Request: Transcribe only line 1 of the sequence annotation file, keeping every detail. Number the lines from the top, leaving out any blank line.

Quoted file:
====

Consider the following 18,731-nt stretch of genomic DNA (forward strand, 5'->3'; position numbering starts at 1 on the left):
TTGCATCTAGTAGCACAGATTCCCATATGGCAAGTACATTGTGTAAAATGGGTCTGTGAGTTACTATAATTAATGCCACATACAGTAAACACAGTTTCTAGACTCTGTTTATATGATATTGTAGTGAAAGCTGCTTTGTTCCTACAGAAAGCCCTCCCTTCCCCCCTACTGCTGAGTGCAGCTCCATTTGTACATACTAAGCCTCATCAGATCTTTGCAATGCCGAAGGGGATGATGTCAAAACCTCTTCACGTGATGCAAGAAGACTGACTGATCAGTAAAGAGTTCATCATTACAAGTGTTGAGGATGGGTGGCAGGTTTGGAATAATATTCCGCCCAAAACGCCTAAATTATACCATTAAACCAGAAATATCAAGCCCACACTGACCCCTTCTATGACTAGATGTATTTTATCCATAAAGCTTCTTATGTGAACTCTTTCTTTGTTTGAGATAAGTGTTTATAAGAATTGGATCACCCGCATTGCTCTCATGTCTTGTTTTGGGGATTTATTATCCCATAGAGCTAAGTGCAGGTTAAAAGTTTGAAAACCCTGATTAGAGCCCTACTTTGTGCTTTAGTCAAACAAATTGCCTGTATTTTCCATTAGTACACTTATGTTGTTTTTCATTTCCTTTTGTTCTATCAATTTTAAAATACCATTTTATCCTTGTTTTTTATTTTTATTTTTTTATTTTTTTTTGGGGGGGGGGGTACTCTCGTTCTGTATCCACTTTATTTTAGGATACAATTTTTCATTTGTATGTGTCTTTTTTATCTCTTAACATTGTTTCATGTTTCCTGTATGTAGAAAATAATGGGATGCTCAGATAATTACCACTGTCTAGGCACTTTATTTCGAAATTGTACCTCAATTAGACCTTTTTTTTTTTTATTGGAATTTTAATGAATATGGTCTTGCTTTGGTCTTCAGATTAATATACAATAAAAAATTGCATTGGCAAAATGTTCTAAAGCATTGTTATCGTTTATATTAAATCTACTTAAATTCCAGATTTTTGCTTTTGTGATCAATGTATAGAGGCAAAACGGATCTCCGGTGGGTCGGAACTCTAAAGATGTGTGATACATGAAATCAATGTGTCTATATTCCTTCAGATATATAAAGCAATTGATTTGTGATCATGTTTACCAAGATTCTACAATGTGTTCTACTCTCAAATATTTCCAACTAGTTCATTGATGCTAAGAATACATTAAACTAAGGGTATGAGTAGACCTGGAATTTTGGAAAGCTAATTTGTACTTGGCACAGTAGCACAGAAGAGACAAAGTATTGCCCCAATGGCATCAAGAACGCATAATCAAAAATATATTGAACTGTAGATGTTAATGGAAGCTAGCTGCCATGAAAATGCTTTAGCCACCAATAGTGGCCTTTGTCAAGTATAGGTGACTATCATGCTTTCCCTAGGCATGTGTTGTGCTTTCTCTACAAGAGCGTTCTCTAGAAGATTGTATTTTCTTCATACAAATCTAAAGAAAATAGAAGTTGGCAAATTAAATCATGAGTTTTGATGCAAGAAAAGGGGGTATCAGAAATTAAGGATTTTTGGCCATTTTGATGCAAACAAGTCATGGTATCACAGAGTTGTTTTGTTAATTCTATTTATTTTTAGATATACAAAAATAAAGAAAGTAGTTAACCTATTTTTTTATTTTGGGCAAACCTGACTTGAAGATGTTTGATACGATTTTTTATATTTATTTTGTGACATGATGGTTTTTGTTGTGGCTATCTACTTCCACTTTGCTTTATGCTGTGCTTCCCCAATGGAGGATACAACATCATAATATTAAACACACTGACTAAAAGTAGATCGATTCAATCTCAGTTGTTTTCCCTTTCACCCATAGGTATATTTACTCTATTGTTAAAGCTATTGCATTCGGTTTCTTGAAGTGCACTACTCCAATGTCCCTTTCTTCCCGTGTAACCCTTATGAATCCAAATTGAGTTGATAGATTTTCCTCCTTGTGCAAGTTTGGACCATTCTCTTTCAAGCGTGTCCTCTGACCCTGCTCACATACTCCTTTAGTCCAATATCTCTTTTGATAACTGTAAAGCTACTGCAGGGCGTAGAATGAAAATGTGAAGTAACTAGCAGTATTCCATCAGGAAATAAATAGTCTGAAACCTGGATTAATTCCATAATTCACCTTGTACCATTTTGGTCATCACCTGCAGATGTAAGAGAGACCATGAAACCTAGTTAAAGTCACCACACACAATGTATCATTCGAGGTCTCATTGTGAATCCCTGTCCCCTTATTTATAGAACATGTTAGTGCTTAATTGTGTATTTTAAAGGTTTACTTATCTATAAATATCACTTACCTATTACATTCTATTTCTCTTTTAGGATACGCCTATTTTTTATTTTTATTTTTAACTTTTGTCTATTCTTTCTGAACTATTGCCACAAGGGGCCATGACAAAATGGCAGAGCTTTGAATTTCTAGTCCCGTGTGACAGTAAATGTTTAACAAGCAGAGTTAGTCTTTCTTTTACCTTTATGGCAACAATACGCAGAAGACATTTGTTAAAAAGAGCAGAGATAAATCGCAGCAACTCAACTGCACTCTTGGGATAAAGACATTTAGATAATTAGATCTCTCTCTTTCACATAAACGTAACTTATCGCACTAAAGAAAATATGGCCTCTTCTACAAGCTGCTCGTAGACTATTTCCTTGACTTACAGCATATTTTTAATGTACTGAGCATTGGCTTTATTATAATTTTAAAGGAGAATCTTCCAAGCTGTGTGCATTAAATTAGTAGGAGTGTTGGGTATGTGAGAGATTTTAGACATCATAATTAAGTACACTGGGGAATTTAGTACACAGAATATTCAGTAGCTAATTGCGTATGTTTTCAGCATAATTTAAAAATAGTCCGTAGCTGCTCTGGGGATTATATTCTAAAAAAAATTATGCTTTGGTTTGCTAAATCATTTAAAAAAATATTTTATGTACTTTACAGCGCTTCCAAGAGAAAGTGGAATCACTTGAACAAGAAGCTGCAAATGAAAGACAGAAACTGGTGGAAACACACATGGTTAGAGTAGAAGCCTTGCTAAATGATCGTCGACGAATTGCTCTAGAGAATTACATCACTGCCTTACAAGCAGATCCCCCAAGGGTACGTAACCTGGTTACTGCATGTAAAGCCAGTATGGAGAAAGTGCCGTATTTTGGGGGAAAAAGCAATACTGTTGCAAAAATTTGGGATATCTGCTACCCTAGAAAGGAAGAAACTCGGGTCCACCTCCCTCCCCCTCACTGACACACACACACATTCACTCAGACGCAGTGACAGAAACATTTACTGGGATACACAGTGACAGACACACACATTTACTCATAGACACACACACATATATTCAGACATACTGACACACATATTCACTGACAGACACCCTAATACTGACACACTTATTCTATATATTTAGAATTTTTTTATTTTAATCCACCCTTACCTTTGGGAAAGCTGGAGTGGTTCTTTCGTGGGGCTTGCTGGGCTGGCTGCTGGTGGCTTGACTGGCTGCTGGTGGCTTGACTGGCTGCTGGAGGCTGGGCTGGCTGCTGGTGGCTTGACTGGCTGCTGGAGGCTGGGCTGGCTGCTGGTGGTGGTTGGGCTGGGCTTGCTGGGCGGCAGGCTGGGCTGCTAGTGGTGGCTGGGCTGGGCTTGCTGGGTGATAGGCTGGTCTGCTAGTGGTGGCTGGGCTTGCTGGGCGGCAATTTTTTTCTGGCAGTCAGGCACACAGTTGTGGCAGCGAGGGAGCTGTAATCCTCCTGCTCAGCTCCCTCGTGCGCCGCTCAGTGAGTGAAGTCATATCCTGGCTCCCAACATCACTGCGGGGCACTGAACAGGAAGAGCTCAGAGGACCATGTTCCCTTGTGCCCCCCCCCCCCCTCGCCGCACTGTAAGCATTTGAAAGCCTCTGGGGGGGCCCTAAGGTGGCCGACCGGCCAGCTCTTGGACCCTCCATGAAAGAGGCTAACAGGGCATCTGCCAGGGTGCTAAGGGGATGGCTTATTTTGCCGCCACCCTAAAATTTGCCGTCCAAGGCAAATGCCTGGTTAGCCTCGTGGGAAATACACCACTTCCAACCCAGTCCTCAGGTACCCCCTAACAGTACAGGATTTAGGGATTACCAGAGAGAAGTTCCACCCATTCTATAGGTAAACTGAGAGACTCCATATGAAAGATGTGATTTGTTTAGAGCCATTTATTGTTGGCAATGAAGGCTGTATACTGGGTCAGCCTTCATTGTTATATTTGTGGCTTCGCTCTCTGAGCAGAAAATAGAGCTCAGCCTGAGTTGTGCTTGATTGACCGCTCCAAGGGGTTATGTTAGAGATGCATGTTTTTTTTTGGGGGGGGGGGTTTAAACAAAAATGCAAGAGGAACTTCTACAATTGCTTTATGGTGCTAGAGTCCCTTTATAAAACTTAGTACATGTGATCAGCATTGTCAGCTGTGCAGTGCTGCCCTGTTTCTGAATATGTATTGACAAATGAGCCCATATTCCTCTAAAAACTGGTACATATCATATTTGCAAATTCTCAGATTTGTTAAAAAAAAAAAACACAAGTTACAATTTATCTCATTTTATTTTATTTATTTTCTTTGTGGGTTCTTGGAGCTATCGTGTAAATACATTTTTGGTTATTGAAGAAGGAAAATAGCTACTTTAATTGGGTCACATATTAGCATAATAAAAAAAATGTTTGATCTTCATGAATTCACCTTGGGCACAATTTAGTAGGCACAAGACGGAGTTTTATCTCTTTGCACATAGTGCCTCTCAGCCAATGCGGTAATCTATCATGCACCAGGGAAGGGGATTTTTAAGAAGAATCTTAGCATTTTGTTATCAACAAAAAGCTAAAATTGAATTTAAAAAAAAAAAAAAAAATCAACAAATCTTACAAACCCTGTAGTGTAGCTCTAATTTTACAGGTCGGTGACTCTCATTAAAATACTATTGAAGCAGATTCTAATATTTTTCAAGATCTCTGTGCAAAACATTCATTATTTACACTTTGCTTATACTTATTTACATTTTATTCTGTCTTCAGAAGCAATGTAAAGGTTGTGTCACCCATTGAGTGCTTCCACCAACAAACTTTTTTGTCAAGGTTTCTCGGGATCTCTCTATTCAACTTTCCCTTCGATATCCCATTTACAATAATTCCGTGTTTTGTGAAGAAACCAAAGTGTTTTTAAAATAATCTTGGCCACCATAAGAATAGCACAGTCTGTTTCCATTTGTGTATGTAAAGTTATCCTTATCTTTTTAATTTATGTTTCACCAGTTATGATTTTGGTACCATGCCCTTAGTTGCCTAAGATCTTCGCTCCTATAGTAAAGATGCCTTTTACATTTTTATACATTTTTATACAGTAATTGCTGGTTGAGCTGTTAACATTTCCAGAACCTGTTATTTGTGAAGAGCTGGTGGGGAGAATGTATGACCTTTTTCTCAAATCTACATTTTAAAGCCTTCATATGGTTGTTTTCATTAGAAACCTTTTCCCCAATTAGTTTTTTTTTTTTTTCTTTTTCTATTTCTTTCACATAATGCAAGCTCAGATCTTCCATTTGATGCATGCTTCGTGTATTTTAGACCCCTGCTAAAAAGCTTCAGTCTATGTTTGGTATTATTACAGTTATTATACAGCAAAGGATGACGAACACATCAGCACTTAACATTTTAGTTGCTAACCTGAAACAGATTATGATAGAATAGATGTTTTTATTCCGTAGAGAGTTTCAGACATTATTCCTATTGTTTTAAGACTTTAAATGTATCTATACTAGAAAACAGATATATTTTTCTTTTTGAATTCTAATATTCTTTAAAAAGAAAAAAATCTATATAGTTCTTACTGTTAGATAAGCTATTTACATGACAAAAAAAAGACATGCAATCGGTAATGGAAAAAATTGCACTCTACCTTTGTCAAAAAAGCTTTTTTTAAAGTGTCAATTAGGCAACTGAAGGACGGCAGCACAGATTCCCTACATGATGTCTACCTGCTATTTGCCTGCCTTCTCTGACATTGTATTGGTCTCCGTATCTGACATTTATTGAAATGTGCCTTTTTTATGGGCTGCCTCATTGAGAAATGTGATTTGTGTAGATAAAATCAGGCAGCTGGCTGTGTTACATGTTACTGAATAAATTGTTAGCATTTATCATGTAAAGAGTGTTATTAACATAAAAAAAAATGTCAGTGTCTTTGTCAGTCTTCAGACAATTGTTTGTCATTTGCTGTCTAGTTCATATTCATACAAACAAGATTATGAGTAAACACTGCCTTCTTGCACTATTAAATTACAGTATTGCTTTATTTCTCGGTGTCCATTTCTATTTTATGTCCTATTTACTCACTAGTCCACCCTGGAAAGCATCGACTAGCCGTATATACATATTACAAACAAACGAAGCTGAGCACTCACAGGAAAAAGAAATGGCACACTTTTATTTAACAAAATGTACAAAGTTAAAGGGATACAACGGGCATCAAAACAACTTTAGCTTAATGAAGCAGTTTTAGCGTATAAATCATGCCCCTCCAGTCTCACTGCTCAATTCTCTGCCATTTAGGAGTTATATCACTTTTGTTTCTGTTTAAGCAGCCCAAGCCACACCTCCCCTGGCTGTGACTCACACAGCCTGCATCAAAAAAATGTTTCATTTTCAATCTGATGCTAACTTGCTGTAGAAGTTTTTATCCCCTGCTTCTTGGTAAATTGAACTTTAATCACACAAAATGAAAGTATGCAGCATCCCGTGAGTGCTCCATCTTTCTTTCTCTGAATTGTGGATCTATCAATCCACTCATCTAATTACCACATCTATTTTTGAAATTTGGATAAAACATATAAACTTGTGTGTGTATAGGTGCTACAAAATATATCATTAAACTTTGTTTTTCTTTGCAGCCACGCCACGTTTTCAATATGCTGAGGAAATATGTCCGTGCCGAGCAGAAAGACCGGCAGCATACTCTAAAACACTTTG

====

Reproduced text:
Consider the following 18,731-nt stretch of genomic DNA (forward strand, 5'->3'; position numbering starts at 1 on the left):